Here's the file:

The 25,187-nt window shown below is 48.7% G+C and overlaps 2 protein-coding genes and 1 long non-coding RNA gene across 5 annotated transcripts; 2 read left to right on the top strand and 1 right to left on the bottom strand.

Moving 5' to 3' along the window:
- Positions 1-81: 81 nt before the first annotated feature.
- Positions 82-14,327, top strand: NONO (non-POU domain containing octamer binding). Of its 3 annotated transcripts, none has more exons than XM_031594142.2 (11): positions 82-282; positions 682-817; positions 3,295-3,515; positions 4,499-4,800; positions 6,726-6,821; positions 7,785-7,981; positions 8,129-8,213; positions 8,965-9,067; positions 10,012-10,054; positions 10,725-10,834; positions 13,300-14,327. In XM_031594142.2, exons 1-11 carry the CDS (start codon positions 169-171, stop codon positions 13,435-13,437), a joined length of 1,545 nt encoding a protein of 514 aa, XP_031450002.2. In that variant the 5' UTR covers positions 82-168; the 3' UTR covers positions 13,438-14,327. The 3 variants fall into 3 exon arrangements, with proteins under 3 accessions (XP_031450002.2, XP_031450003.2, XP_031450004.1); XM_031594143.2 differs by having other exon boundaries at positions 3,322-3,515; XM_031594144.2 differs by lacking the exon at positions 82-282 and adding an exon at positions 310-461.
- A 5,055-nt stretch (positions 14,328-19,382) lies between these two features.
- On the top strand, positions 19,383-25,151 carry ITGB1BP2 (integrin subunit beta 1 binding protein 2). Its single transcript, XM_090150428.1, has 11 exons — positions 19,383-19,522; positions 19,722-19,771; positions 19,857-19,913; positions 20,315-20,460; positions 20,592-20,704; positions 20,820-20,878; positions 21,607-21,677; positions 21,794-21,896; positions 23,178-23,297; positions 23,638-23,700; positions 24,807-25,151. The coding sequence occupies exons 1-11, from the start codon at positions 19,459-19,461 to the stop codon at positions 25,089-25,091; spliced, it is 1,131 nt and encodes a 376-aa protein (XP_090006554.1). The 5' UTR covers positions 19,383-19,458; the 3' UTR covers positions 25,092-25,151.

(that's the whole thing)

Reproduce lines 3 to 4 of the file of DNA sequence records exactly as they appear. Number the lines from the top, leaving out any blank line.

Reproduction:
- Positions 1-81: 81 nt before the first annotated feature.
- Positions 82-14,327, top strand: NONO (non-POU domain containing octamer binding). Of its 3 annotated transcripts, none has more exons than XM_031594142.2 (11): positions 82-282; positions 682-817; positions 3,295-3,515; positions 4,499-4,800; positions 6,726-6,821; positions 7,785-7,981; positions 8,129-8,213; positions 8,965-9,067; positions 10,012-10,054; positions 10,725-10,834; positions 13,300-14,327. In XM_031594142.2, exons 1-11 carry the CDS (start codon positions 169-171, stop codon positions 13,435-13,437), a joined length of 1,545 nt encoding a protein of 514 aa, XP_031450002.2. In that variant the 5' UTR covers positions 82-168; the 3' UTR covers positions 13,438-14,327. The 3 variants fall into 3 exon arrangements, with proteins under 3 accessions (XP_031450002.2, XP_031450003.2, XP_031450004.1); XM_031594143.2 differs by having other exon boundaries at positions 3,322-3,515; XM_031594144.2 differs by lacking the exon at positions 82-282 and adding an exon at positions 310-461.